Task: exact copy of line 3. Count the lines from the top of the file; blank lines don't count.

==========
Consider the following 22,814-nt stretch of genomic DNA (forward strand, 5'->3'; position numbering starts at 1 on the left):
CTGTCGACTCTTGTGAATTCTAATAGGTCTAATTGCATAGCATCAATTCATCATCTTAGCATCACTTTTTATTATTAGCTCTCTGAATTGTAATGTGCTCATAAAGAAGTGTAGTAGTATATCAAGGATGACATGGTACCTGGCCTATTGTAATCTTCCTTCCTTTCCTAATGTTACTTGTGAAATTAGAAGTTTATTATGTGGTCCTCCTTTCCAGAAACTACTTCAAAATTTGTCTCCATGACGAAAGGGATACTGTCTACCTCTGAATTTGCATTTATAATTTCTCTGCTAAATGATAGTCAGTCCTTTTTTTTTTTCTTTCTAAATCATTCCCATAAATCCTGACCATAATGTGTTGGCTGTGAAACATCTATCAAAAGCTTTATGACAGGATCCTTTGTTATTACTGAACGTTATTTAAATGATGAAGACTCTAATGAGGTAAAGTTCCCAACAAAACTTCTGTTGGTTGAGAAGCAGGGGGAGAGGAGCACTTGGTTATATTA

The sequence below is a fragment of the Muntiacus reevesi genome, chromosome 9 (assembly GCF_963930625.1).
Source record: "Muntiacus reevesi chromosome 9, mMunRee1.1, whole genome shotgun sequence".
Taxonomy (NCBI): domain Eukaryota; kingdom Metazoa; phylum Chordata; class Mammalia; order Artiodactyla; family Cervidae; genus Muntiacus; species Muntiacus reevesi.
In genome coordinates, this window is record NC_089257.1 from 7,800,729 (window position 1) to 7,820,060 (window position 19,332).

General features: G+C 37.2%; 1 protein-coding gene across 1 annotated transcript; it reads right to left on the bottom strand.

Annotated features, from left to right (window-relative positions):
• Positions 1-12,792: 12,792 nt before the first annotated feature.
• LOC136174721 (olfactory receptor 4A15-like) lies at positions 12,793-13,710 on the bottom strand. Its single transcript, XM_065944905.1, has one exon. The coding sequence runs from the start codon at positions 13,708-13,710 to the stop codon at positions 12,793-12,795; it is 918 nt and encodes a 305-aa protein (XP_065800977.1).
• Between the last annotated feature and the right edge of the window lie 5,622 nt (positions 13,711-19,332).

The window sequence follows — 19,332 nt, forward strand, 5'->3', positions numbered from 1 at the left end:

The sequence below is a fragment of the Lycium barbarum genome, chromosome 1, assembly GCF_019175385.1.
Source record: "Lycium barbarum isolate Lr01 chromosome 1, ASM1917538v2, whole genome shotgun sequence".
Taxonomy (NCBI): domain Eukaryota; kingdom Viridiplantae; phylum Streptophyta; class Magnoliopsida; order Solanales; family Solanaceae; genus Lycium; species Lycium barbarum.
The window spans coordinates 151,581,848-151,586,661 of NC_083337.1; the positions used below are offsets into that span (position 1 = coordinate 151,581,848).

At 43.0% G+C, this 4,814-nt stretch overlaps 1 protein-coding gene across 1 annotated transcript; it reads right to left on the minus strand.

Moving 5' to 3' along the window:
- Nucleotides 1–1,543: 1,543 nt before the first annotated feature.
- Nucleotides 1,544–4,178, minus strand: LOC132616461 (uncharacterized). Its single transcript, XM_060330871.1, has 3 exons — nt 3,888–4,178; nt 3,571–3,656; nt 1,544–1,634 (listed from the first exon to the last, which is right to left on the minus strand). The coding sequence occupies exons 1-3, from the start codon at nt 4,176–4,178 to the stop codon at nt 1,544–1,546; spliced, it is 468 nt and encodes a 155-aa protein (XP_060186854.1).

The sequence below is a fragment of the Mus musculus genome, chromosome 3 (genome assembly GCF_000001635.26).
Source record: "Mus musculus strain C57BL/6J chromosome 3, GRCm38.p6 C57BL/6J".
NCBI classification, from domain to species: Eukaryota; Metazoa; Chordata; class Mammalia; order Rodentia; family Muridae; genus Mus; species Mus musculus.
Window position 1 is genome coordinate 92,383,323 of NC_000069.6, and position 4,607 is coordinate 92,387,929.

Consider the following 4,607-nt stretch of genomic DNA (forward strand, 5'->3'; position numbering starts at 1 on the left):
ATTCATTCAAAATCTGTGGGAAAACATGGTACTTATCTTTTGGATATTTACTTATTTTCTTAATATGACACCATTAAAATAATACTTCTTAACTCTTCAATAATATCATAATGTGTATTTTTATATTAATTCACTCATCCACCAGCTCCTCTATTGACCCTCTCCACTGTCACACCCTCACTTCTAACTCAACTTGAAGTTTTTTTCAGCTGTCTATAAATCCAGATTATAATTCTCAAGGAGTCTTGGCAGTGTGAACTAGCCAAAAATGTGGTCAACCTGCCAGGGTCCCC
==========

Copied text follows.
The sequence below is a fragment of the Muntiacus reevesi genome, chromosome 9 (assembly GCF_963930625.1).